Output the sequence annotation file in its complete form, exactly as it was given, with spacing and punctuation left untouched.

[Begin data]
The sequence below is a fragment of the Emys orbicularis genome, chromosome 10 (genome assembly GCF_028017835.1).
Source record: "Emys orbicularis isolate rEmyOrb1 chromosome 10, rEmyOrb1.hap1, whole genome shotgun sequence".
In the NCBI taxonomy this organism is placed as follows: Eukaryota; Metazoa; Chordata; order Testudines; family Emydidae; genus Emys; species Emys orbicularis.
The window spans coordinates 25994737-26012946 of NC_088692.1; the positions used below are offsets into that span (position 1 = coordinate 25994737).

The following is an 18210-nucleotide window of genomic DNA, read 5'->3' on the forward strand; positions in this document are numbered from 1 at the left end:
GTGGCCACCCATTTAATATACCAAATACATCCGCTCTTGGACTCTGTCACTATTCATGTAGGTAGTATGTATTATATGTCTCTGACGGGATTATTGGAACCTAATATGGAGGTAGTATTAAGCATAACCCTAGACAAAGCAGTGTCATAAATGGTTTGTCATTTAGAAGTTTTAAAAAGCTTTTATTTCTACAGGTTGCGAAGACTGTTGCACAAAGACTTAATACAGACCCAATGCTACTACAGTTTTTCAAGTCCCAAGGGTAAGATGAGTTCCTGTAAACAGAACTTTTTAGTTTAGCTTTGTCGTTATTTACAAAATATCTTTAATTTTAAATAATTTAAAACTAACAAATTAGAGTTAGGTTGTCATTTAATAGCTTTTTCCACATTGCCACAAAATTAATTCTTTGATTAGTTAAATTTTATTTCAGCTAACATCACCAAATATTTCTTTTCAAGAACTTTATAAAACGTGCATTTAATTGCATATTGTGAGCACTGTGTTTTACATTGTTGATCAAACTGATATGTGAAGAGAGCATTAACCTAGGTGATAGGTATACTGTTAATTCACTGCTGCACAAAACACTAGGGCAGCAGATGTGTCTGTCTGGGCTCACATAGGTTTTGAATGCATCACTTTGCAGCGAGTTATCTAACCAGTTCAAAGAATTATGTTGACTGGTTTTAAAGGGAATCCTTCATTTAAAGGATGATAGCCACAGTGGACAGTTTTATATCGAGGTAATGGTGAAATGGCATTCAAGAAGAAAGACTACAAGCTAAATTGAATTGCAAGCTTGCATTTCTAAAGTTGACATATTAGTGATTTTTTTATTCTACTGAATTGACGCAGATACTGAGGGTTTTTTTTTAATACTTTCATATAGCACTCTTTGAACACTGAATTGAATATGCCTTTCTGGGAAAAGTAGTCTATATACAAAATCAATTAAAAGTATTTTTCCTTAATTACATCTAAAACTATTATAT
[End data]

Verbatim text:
The sequence below is a fragment of the Emys orbicularis genome, chromosome 10 (genome assembly GCF_028017835.1).
Source record: "Emys orbicularis isolate rEmyOrb1 chromosome 10, rEmyOrb1.hap1, whole genome shotgun sequence".
In the NCBI taxonomy this organism is placed as follows: Eukaryota; Metazoa; Chordata; order Testudines; family Emydidae; genus Emys; species Emys orbicularis.
The window spans coordinates 25994737-26012946 of NC_088692.1; the positions used below are offsets into that span (position 1 = coordinate 25994737).

The following is an 18210-nucleotide window of genomic DNA, read 5'->3' on the forward strand; positions in this document are numbered from 1 at the left end:
GTGGCCACCCATTTAATATACCAAATACATCCGCTCTTGGACTCTGTCACTATTCATGTAGGTAGTATGTATTATATGTCTCTGACGGGATTATTGGAACCTAATATGGAGGTAGTATTAAGCATAACCCTAGACAAAGCAGTGTCATAAATGGTTTGTCATTTAGAAGTTTTAAAAAGCTTTTATTTCTACAGGTTGCGAAGACTGTTGCACAAAGACTTAATACAGACCCAATGCTACTACAGTTTTTCAAGTCCCAAGGGTAAGATGAGTTCCTGTAAACAGAACTTTTTAGTTTAGCTTTGTCGTTATTTACAAAATATCTTTAATTTTAAATAATTTAAAACTAACAAATTAGAGTTAGGTTGTCATTTAATAGCTTTTTCCACATTGCCACAAAATTAATTCTTTGATTAGTTAAATTTTATTTCAGCTAACATCACCAAATATTTCTTTTCAAGAACTTTATAAAACGTGCATTTAATTGCATATTGTGAGCACTGTGTTTTACATTGTTGATCAAACTGATATGTGAAGAGAGCATTAACCTAGGTGATAGGTATACTGTTAATTCACTGCTGCACAAAACACTAGGGCAGCAGATGTGTCTGTCTGGGCTCACATAGGTTTTGAATGCATCACTTTGCAGCGAGTTATCTAACCAGTTCAAAGAATTATGTTGACTGGTTTTAAAGGGAATCCTTCATTTAAAGGATGATAGCCACAGTGGACAGTTTTATATCGAGGTAATGGTGAAATGGCATTCAAGAAGAAAGACTACAAGCTAAATTGAATTGCAAGCTTGCATTTCTAAAGTTGACATATTAGTGATTTTTTTATTCTACTGAATTGACGCAGATACTGAGGGTTTTTTTTTAATACTTTCATATAGCACTCTTTGAACACTGAATTGAATATGCCTTTCTGGGAAAAGTAGTCTATATACAAAATCAATTAAAAGTATTTTTCCTTAATTACATCTAAAACTATTATAT